Saturday, May 28, 2016

Saturday Morning Beachcombing

Be sure to include beachcombing on your 'to do' list for Holbox.   Each morning, we'd pick a direction and start wandering. 

At low tide, you can walk around this point.  On our way back to town, we followed a path through the property on top the rocks. 

This cottage colony appears to be surrendering to the sea. 

Some beach areas consist of mounds of tiny little shells that crunch under your feet at the tide line.  In other zones the sand is smooth.  We saw lots of starfish at the shoreline, and I picked up some large cockles in one area.

The irony of the A La Playa sign is the waves appear to be lapping the foundation at high tide.

Another structure (a bano) eroded by the tide.
Nets left at the shoreline.  
Fishermen pulling in their nets.
Beach hieroglyphics?
Turnaround point.  The end!

Wednesday, May 25, 2016

Our Way to Holbox

I've noticed a lot of questions online about getting to Holbox.   Let me just start by saying we're impatient about getting to our destination.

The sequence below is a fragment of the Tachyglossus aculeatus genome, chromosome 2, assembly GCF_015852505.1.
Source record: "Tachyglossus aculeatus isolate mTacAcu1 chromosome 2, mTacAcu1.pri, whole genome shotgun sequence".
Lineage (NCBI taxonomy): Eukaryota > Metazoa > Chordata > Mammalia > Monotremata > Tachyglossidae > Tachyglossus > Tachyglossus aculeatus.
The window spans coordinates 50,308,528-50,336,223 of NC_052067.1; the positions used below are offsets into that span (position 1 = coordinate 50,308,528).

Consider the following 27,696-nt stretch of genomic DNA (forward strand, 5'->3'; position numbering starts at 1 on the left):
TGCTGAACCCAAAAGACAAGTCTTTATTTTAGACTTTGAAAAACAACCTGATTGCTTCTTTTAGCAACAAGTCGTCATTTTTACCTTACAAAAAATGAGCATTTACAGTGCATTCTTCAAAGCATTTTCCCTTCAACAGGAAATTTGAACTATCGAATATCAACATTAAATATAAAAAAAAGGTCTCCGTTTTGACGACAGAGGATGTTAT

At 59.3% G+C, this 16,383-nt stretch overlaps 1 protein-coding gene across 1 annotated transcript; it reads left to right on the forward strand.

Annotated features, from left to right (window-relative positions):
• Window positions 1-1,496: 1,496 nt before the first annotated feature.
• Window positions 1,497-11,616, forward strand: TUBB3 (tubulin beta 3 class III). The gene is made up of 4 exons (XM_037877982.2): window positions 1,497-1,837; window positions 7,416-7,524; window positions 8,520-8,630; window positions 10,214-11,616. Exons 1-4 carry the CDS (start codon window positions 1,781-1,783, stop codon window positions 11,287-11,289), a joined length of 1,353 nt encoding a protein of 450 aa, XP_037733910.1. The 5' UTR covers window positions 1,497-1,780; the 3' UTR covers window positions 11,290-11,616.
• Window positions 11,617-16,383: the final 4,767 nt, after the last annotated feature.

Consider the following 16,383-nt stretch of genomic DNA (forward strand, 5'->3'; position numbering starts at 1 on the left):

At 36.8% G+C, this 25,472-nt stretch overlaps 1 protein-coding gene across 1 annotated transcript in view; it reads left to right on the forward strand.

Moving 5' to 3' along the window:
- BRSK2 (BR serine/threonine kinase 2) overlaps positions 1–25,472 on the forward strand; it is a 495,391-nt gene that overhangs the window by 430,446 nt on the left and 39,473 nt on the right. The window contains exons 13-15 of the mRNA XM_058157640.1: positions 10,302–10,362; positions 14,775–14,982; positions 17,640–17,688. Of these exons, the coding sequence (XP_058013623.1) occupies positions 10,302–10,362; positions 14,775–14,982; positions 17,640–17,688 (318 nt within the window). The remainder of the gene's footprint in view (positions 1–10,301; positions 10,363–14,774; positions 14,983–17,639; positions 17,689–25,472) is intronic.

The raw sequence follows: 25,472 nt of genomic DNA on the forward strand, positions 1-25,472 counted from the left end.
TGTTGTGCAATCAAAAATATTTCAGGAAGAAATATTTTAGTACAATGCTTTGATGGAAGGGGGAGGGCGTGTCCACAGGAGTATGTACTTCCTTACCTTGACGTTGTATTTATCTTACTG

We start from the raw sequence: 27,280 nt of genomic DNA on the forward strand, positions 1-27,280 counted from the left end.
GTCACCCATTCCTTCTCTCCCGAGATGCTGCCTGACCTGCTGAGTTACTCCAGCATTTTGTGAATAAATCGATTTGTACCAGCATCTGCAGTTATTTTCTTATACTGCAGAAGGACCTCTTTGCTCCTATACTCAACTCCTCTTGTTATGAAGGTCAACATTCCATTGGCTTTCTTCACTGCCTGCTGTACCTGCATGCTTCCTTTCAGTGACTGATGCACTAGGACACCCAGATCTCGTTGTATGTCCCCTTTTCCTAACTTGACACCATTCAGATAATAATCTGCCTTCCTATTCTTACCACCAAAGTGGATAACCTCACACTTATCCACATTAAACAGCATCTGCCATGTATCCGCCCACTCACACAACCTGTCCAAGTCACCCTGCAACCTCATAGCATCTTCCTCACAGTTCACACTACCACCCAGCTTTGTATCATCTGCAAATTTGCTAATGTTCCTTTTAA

After a friend's experience of waiting hours for a second class bus to Chiquila at the downtown bus station in Cancun, then boarding the return bus from Chiquila and finding it was standing room only, we nixed that option.  We also didn't want to hassle with a rental car.  I thought about trying to find a reasonably priced shuttle to pick us up at the Ultramar ferry dock, but most of the companies mentioned on Trip Adviser (except for some shared shuttles from the Cancun airport to Holbox) seemed pricey! 

I'd also seen the Facebook advertisements for a boat to Holbox from Isla Mujeres, but we had prepaid reservations on the island for a set date and boat travel is dependent on the weather.  The boat option was also more than we wanted to spend and I'm prone to motion sickness.

Before I even got serious about the transportation search, I got lucky.  Pedro Venegas popped up one day on a Facebook internet page offering taxi rides to Chiquila (where you catch the Holbox ferry).  Yes!  After a few PM's, we were all set for a roundtrip.  The advantage of booking a cab in advance is knowing a little bit about the driver and also making sure the cab is in good condition so it doesn't break down on a longer ride.     
That's Pedro's cab in the photo above.  It's spotless inside and out and runs like a top!
When the day for our Holbox trip arrived, we boarded the Ultramar ferry for the ride from Isla Mujeres to the mainland.  We were up for a new adventure!  We met Pedro across the street from the Gran Puerto dock and were soon on our way.